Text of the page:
Feeling ‘One With Nature’ In Cross Creek Update

bullfrogFrog Blog Update:  Listen to the latest frog sounds from a swamp after the heavy rain on St. Patrick’s Day:


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DSC_0012 “My frog blog”…  So I start this blog paragraph by saying first, that it’s not easy for me to step out of my comfort zone to talk about myself.  For four decades as a journalist I have always tried to keep the  word “I” out of my stories.  I (smile here) was trained to write in “third person objective.”  So when the popularity of blogging took off, it wasn’t something I jumped into.  Since retirement I have decided to share a few personal thoughts from time to time…but they won’t be editorial thoughts on politics….  just observations or experiences I want to share.  So here I go (again, feels funny to say “I”)

DSC_0008Since I don’t have to punch a time clock in a newsroom now, I had the luxury this week of hopping in my car at 3:00 a.m. with tape recorder in hand to capture the sounds of the LOUD chorus of frogs down the road who obviously knew it was about to rain.  I must say, I don’t know much about the mating rituals of frogs but maybe that’s partially what the frog symphony was really all about.  Here’s a short excerpt of what it sounded like this week:

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 I always feel it’s special to hear that kind of frog chorus around the lakes here.  It doesn’t happen every night around Cross Creek.  I have plenty of recordings of the sounds the little peepers and tree frogs make that can lull you to sleep.  No…this was a cacaphony of frogs on every pond, in every ditch and all around Orange and Lochloosa Lakes.

DSC_0015I love the sounds the frogs make when communicating this way.  What sets it apart from the usual nights of frogs chirping is that the sound seems to start from one side of the lake or pond and then continues to the opposite direction and then back again as if there is a special message being passed from frogs on either side of the lake or pond.  I still don’t know what that message is and have had plenty of people laugh at me when I try to imitate what it sounds like.  Oh well.  I enjoy it and that’s all that matters to me.  Here’s a version (longer) of another frog chorus on Orange Lake a few years ago on New Year’s Eve before a big rain:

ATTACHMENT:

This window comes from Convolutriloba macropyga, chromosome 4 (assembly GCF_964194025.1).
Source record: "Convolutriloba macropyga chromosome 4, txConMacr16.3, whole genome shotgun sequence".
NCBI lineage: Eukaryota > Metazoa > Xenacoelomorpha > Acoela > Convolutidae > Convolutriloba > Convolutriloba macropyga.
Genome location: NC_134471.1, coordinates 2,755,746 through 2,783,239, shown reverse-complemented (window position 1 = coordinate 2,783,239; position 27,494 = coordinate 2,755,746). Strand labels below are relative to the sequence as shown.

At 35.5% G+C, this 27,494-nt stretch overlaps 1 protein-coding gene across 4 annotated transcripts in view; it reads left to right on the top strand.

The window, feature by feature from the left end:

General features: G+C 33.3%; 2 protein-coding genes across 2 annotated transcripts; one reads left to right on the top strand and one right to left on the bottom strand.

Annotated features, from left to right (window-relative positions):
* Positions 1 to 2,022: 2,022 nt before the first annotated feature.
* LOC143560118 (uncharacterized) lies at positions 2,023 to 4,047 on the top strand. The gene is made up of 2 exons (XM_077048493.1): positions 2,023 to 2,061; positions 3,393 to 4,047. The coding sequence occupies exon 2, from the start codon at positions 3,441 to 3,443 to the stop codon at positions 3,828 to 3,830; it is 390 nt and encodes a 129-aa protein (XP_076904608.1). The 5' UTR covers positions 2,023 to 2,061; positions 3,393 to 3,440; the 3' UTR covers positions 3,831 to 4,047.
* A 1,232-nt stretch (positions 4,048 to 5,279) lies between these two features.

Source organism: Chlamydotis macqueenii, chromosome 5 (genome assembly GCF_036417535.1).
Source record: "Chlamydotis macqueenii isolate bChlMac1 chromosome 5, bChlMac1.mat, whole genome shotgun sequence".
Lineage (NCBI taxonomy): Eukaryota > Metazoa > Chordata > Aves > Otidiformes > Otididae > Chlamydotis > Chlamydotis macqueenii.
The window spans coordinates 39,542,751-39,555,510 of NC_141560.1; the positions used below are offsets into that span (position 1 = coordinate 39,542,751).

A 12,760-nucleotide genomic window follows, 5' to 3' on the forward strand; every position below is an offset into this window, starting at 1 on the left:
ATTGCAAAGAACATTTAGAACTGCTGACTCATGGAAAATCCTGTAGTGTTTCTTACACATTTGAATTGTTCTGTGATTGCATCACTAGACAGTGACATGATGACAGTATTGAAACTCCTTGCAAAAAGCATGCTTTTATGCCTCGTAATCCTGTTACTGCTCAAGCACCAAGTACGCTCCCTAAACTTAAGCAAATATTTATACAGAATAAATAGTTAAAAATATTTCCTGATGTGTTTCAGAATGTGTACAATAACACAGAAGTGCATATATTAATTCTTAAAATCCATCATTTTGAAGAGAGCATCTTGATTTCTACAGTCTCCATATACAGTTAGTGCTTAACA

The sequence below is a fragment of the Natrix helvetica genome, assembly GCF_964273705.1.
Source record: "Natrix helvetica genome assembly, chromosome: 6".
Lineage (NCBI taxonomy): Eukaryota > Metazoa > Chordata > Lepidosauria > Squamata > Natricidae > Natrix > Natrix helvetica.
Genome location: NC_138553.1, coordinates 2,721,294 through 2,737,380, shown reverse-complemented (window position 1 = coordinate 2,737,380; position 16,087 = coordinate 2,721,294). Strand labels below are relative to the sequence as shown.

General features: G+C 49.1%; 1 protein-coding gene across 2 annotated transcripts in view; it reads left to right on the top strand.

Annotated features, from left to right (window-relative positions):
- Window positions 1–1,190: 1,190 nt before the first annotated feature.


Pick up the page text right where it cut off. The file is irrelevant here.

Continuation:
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DSC_0016And here is another favorite recording of frogs croaking before a thunderstorm:

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Though this isn’t the “actual” gopher tortoise I saw that day, it looked just like this one my daughter is holding from an earlier tortoise encounter

The next morning after capturing the frog chorus at 3 a.m. this past week I had to head to “town” to go to an appointment.  That’s when my next “nature encounter” appeared.  As most “Creek folks” do, when I spotted a large gopher tortoise in my lane on the highway I pulled my car off to the side of the road to go and move it.  She was one of the largest tortoises I’d seen in a while.  I’m assuming it was a female wanting to lay eggs somewhere across the road.   Apparently they always remember their favorite spots to lay their eggs because they don’t seem to care that they have to cross busy county highways to get there.  I picked her up and jumped across the ditch and put her under the fence line and returned to my car.  As I pulled away I hoped I wouldn’t see her splattered on the road when I returned home…assuming I was right about her desire to travel across the highway just to lay eggs.  Heck, it might not be egg-laying season and the tortoise may have simply wanted to just see what was on the other side of the road…kind of like the “why did the chicken cross the road” question.  Nonetheless, I felt my 24 hour nature experience with frogs and the tortoise reminded me of just why I love Cross Creek.

 

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